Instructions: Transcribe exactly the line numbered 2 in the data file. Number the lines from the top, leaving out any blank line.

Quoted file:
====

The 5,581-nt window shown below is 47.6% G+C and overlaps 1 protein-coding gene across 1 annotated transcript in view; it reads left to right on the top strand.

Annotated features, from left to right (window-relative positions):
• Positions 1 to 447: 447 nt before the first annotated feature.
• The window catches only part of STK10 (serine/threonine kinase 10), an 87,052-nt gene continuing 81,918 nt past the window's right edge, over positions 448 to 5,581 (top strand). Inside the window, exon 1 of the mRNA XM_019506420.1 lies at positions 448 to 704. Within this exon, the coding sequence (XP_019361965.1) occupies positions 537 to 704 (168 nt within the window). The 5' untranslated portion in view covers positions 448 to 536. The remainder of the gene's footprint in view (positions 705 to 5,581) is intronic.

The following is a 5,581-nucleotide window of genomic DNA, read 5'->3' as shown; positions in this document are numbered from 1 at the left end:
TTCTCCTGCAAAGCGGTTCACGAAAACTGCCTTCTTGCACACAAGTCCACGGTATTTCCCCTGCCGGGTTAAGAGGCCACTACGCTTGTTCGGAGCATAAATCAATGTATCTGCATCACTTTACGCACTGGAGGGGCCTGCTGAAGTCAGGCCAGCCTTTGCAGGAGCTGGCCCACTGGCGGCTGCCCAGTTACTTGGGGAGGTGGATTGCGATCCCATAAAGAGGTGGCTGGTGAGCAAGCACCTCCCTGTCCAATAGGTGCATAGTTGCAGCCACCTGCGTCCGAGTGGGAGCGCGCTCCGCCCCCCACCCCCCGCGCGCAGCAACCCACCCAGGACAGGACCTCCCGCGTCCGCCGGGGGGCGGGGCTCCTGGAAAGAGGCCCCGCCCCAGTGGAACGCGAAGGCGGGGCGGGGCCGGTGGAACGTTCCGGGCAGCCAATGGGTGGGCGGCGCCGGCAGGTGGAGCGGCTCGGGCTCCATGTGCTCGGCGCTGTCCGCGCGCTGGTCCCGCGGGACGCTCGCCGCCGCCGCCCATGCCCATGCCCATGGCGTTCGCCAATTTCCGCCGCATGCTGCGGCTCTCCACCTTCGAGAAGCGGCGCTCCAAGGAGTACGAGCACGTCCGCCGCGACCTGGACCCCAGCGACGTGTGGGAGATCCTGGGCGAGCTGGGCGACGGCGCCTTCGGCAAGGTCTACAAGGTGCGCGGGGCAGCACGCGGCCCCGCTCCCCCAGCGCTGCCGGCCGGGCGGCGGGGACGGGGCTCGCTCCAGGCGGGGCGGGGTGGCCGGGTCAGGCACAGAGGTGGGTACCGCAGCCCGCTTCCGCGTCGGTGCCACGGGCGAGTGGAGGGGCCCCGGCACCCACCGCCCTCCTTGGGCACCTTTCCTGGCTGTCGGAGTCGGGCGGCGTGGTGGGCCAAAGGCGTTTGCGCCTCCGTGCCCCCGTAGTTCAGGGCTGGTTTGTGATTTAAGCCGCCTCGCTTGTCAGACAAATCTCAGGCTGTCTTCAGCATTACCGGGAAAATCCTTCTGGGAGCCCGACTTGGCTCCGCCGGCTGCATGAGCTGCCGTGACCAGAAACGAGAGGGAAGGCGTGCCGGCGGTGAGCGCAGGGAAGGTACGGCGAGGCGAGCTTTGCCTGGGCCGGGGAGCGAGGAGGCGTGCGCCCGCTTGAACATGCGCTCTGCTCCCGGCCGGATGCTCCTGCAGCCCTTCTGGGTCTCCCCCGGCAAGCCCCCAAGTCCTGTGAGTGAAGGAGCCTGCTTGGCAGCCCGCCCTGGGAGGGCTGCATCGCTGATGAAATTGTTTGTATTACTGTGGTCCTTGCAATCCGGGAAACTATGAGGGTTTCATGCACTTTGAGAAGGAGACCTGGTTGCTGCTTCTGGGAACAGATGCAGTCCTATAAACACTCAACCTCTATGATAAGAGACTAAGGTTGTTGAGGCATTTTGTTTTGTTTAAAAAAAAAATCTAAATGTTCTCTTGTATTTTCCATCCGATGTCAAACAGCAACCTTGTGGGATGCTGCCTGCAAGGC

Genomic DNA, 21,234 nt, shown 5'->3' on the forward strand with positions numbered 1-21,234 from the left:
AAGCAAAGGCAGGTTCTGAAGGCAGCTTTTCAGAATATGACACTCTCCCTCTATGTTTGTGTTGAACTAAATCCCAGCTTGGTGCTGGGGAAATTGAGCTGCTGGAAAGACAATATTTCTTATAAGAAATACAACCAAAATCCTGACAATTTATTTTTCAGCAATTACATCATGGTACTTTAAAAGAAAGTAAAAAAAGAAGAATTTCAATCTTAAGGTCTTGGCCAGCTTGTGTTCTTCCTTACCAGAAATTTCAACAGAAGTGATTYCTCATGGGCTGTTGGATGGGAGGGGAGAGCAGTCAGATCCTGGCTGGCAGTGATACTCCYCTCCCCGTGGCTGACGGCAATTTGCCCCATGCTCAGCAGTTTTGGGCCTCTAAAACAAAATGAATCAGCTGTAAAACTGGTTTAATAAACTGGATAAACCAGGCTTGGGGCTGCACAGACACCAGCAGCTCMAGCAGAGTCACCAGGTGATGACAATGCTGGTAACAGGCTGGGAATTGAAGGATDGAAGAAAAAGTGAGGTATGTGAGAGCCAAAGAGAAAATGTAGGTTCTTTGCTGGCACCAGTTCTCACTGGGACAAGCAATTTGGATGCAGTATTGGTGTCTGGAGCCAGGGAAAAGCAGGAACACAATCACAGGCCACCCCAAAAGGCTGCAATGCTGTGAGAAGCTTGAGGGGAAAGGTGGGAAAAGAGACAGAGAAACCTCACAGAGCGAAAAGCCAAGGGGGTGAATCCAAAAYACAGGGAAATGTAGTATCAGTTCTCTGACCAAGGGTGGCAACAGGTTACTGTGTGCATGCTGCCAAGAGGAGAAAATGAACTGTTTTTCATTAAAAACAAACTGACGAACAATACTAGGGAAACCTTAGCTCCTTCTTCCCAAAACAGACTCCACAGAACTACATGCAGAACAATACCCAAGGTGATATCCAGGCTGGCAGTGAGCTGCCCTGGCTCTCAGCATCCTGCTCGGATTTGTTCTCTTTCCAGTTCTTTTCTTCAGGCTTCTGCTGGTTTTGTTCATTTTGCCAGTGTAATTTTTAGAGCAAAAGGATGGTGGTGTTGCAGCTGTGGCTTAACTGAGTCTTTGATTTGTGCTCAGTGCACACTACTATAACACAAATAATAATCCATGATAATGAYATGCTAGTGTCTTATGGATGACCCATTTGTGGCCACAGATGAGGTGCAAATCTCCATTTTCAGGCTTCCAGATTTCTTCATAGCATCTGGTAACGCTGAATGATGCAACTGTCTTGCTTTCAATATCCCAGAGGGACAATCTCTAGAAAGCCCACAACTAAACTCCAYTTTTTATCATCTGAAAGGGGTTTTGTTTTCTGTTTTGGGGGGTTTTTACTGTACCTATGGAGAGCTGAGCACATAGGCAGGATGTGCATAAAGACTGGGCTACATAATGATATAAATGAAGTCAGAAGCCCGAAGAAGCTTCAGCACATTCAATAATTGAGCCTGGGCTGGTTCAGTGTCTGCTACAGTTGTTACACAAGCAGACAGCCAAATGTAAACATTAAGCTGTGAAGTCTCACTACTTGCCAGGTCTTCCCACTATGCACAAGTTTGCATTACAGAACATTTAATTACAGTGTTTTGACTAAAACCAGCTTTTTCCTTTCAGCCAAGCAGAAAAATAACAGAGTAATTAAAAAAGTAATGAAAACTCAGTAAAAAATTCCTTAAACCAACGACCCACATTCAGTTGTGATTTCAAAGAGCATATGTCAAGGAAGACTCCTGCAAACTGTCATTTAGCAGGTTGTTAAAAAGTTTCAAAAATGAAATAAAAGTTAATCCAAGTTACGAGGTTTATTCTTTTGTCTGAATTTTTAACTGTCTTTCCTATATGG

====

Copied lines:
Annotated features, from left to right (window-relative positions):